He sat down near the fire, then reclined on his side, just feet away from her. “Well,” he said as he sat up again, “I’ll try to keep this short so as not to bore you.” He chuckled softly.
Mara thought she saw, by the glow of the burning embers, the welling of tears in his eyes, but she still appreciated how that smile, slight though it was, replaced the scowl that had been on his face for most of the time since they’d met. “Just don’t leave out anything important.”
Their eyes met. They both grinned.
“See? That wasn’t so bad, was it?”
Dixon’s entire persona changed when he smiled. Instead of surly, he appeared friendly; instead of condescending, he appeared companionable. It made him very, very attractive. Surprised by that discovery, Mara sought to dismiss the thought as quickly as it had arisen.
“Well,” he said, “when . . .” He glanced up. “The beginning? Really?”
“Well then, I guess the story really starts when I left my family in the hinterlands to go to train as an Oathtaker. My father had been one and then, after the death of his charge, served as an advisor to the Council in the City of Light. He was always busy and often away from home. In many ways my mother acted as a single parent raising my two brothers and me.
“We lived in a small town with good friends nearby. My best friend, Edmond, was also the son of an Oathtaker. His father, Madden Chantray, had been in the service, but . . . Well, he’d become a traitor to the cause.”
Dixon crossed his legs and leaned in to stir the remaining coals, as though in doing so his thoughts and remembrances might also be stirred and thereby rise to the surface.
“Madden’s betrayal devastated my father. He’d known him well, had worked with him for years. My father was especially pained when the Council assigned to him, the prosecution of the case. In the end, Madden was put to death for his crimes. Because my father felt responsible somehow, he frequently invited Edmond to stay with us, sometimes for weeks at a time. I didn’t hear the whole story until my father was on his deathbed. I think he wanted to save Edmond from the scandal.”
A quiet minute passed. The occasional bullfrog croaked, marking the passing time.
“The hinterlands you say?” Mara finally asked, bringing Dixon back to the moment.
“So your family . . . Are you one of the Brecken Townsends?”
“Nice to have friends in high places.” Dixon’s story was bringing back some of the details she’d tried to recall earlier. It must have been the Madden Chantray scandal that had triggered her memories.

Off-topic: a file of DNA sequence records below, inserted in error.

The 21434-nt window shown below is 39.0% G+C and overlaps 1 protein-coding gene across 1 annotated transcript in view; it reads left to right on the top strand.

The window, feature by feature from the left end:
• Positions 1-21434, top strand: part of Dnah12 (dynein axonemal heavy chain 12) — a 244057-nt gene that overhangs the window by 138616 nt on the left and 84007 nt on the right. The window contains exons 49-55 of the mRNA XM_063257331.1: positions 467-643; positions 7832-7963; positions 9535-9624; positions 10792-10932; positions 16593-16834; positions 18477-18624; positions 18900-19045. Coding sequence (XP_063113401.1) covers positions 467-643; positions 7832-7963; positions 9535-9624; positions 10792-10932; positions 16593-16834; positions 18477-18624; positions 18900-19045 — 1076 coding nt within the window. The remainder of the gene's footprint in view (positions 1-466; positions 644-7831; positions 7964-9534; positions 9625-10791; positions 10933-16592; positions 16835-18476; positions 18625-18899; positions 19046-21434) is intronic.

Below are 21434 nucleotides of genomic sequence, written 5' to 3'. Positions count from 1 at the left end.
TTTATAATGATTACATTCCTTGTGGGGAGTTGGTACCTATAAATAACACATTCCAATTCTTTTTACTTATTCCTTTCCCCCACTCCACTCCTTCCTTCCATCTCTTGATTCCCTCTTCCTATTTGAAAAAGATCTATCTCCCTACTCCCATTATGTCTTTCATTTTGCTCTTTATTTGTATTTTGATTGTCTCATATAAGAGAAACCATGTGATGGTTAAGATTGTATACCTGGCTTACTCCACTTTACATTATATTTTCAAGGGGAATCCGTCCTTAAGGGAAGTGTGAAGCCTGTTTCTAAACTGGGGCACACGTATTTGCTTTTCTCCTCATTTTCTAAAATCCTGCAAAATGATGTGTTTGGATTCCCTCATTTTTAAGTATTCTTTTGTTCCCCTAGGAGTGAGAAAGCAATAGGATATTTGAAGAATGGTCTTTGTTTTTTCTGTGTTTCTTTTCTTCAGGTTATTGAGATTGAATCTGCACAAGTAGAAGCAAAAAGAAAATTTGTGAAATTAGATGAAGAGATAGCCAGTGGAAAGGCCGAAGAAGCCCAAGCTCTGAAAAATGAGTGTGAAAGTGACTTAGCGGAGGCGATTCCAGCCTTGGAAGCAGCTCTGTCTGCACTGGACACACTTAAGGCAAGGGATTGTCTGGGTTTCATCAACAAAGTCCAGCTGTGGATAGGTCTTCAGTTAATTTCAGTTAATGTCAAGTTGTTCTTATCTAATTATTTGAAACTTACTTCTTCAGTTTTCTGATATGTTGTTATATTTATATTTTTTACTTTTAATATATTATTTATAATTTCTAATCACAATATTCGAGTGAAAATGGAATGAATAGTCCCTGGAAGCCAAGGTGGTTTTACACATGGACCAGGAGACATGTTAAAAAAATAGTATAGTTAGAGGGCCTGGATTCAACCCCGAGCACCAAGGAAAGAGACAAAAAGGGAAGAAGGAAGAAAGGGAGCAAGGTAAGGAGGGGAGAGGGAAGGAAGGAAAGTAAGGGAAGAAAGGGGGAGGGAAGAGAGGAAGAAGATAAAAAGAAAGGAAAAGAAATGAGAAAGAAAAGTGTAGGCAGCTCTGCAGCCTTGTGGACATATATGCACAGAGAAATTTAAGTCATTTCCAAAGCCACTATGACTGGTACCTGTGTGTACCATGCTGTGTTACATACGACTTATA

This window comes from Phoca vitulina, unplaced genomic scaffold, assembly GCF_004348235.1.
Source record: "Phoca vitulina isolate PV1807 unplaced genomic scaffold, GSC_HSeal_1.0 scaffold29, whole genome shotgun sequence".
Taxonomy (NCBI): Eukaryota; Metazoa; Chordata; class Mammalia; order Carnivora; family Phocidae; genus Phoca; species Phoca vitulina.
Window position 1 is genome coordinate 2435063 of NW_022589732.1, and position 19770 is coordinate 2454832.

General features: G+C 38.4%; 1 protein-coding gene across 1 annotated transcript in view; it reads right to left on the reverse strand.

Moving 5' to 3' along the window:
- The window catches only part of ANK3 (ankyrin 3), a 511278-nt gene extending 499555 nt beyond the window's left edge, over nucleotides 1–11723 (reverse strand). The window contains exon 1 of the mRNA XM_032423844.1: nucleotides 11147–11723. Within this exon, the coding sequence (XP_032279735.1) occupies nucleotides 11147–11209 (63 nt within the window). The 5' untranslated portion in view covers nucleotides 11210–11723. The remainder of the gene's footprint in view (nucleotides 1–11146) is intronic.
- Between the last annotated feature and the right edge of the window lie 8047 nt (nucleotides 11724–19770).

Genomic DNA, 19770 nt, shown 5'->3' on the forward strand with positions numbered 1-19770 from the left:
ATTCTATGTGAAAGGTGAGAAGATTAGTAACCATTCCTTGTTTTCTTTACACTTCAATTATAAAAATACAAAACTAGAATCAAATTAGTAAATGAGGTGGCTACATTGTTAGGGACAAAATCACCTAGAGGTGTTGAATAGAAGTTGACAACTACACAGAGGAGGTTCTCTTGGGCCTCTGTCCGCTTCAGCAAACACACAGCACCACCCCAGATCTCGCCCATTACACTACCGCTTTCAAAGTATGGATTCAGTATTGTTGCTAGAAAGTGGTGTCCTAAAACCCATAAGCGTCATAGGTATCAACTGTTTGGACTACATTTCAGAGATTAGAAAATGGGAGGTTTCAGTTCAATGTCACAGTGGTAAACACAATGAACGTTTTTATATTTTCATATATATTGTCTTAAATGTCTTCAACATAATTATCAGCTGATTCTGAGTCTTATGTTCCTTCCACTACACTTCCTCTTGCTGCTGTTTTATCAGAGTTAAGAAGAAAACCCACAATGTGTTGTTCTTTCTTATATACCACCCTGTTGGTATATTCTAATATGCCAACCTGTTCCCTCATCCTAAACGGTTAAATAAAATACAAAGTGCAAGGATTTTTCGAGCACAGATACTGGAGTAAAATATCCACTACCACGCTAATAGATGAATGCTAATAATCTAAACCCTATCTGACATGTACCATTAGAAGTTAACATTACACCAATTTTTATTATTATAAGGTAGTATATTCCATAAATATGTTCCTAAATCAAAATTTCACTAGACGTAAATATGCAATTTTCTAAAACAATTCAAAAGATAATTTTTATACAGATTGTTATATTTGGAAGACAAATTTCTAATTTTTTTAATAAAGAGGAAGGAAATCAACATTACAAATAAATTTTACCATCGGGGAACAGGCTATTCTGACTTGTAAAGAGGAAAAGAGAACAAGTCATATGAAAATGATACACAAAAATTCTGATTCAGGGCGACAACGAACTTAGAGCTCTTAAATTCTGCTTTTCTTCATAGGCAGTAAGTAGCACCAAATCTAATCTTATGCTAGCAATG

“Where are your brothers now?”
“They live in the hinterlands. They care for my mother.”
“He wanted to join the Oathtakers, but couldn’t pass the final exams. I know the Guild didn’t hold his father’s treason against him. They just don’t work that way. With the Oathtakers, every man or woman stands alone. It’s unfortunate he couldn’t be one, though. I think he would have made a good one.”
“Where is he now?”
“He’s an advisor to the Council and a regular at the palace of the Select at Shimeron.”
“Sounds like he landed on his feet pretty well.”
“Do you stay in touch?”
“With Edmond? Oh, yes, he’s like a brother to me. In some ways he’s closer than my own brothers. We see each other fairly regularly. In fact, he may be just the person to help us to find a safe place for the twins.”
Mara held the infants closely as they slept contentedly. “Then you agree with what Rowena said—that we need to disappear somewhere with the girls.”
“Most definitely. Someone tracked her for a reason. I hope to find out who and why. And when I do . . .” He fell silent. Moments later, he changed positions again.
When the attention was on him, he tended to behave like a child who couldn’t focus.
As he stirred the coals again, sparks flew up.
“Go on,” Mara pressed, sensing he was lost in thought.
“Oh yes, as I was saying, I trained to be an Oathtaker. I got my first assignment—a fourth—about a year after my final exams. But she died in a tragic accident only a year later.”
“A fourth born of a Select—one instrumental in laying new foundations for the cause,” Mara said. “Let’s see. They open new areas and organize events to educate the people about Ehyeh so as to recruit new believers.”
“And they establish sanctuaries where others can study the Good One and His ways.”
“Right again. Of course, like all Select, few fourths remain today.” He stopped to take a bite of cheese that remained from their dinner.
“Did this fourth have a name?”
“Judith.” He went silent for a moment. “Judith Jenkins.” He bit his lower lip. “But like I said, she died in a tragic accident. While riding out one day to a new sanctuary she’d established, her horse bolted. She was thrown to her death.” He paused in thought. “Actually, Edmond was along on that trip. We could never determine what caused her horse to bolt. It was tough going after that for a time, but I was cleared of any wrongdoing.
“Not long after that, I was out one day when I felt the calling. I was traveling back to the hinterlands to visit my mother when I came upon Rowena. She was making a quick getaway from a group of assassins sent out for any Select they could find. Her Oathtaker died in the battle. His sacrifice ensured her safety, but only for a short time. When I arrived, I immediately accepted her as my charge.” Dixon stretched his shoulders. “And the rest, as they say, is history,” he said with a smile.
“Oh no,” Mara laughed, “you won’t get off that easily!” His smile mesmerized her. “Tell me about Rowena.”
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